Comedian Jon Stewart during a taping of "The Daily Show with Jon Stewart" in New York, in November. (Brad Barket/AP)

Update 1/19/2012 8:50 a.m.: A week after “The Daily Show” host promised to bring the Internet on as a guest, Jon Stewart unleashed his comic hounds on the Stop Online Piracy Act, mocking the stakeholds, including lawmakers; his parent company, Viacom, and even his own show, as the Post’s Melissa Bell writes .

Stewart started by trying to find information about the bill, turning to Wikiepdia, which had gone dark for the day. This, in turn, forced him to go to what he called “a notably unreliable source.” At this point, Stewart paused, looking as if he would vomit before disclosing that source: “the news.”

“According to lawyers that have contacted us frequently all day,” continued Stewart, describing what SOPA would do, “it just makes it so that people cannot in any way access the Web site.” Here’s the video:

From “dramatic chipmunk” underlying the significance of the five-year jail sentence for violating music copyright, to a series of clips of lawmakers calling for “the nerds” to explain what the bill would do, Stewart applied his, unique brand of humor to an issue that online content consumers and creators as well as policy and business leaders have been debating heavily for months.

“Not enough is said about the damage this does to the artist’s parent companies, owner, masters, the Viacoms, the Times Warner, or the News Corp.s or Disney, who, besides their legal divisions, have no one to speak for them,” Stewart said.

“You know,”he continued while showing clips of his own show featuring copyrighted content, “when I see a free-loading stooge who steals from others and rationalizes it by claiming fair use, it makes me sick.”

Stewart’s take on SOPA and the underlying issue of copyright and intellectual property protection, was widely anticipated by opponents of the bill. The Reddit community, had a few comments regarding Stewart’s bit , once the site went live after spending the day dark in protest of the bill. While some were pleased to see the comedian address the bill, others didn’t feel he went far enought. Commenter “Mage 505” wrote:

Honestly. I know he’s got to gloss over a lot of things, but I feel he passed over the worst parts of SOPA and PIPA (he didn’t even address the lack of due process)
The whole thing just seems like a missed opportunity. ... I wonder if Viacom came in and adjusted his skits so it wouldn’t be so hard.


Original post 1/12/2012 4:38 p.m.: If you caught “The Daily Show with Jon Stewart” Wednesday night, you may remember he said the Thursday night “guest will be the Internet.” Tonight’s scheduled guest is, as of the writing of this post, Dolly Parton, but opponents of the Stop Online Piracy Act (SOPA) are eagerly awaiting the comedian’s take on the bill.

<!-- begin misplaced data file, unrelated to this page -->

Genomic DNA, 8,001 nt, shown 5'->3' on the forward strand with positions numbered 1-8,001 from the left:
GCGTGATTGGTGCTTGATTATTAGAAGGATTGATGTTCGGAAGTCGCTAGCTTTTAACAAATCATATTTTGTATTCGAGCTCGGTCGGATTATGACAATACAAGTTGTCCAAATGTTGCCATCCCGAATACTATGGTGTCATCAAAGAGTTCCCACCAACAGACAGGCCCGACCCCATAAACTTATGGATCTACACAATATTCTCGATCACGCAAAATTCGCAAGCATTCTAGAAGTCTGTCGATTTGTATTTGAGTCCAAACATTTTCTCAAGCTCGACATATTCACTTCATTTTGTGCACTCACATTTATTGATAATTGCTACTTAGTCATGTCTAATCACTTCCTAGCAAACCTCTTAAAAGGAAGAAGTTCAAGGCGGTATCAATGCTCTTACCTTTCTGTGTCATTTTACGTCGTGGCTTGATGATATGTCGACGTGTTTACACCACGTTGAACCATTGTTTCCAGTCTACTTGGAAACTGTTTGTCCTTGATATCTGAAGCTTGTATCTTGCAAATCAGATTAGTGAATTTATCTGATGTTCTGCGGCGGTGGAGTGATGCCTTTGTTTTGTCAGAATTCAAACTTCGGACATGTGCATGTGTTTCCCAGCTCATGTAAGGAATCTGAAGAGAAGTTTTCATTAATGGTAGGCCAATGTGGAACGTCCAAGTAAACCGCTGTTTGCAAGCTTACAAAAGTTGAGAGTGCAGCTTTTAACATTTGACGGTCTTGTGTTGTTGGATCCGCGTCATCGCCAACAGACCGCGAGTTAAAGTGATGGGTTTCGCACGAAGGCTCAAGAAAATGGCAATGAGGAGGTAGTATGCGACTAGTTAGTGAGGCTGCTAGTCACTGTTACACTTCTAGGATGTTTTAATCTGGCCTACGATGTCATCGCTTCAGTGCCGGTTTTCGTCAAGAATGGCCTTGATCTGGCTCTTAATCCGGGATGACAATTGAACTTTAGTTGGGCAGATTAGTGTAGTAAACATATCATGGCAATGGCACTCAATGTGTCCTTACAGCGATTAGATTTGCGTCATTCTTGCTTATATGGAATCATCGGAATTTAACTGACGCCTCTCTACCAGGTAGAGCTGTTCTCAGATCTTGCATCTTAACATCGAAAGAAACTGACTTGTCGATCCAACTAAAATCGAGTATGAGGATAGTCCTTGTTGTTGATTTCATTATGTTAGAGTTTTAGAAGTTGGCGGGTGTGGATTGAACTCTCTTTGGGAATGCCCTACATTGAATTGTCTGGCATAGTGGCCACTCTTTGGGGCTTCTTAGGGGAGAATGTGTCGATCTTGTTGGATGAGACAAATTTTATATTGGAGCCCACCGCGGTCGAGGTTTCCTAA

SOPA, a bill currently circulating through the House with a companion bill in the Senate, stands to significantly disrupt online content sharing. Stewart mentioned the legislation during the introduction to Wednesday night’s show. Proponents of the bill include the U.S. Chamber of Commerce and traditional media companies and talent unions such as Comcast/NBC Universal and the Screen Actors Guild, among others. Opponents of the bill include online giants Google and Facebook among other Web-based companies.

“Tomorrow night of course our guest will be the Internet,” said Stewart to audience laughter.

“We’ll be all SOPA-what! And that’s all I’m going to say about that,” continued Stewart, pausing. “I have some reading to catch up on.”

Reddit user “place_ face” has claimed credit for getting Stewart to mention SOPA during the taping, saying they asked Stewart why he hadn’t mentioned the bill and “what his thoughts ... were.” The message board has since been the subject of news reports throughout the day Thursday, including The Next Web, TechDirt and our partners at VentureBeat. City University of New York associate professor Jeff Jarvis reported on his blog BuzzMachine, Wednesday, that he was at the Daily Show taping as well that night, and that Stewart was asked by an audience member why he hadn’t addressed the Stop Online Piracy Act on his show.

Stewart reportedly said, colorfully, that he and his staff had been occupied with the election. But his mention of SOPA in the show’s introduction, a time when Stewart often hints at conversations that occurred during the question-and-answer session prior to the show’s taping, has opponents of the bill hopeful that the comedian will skewer it as only he can, regardless of the fact that Comedy Central executives have spoken out in favor of SOPA and the show’s parent company, Viacom, is also among the bill’s supporters.

It will be interesting to see if Stewart’s commentary, assuming it happens, undercuts Viacom’s position, or is more in the style of this segment from March 2007 featuring comedian Demetri Martin. In the segment, Martin jokes about Viacom’s lawsuit against YouTube parent company Google for copyright violation, recommending that kids to “make your clips untracable” to dodge potential prosecution or “make their own ‘Daily Show.’”

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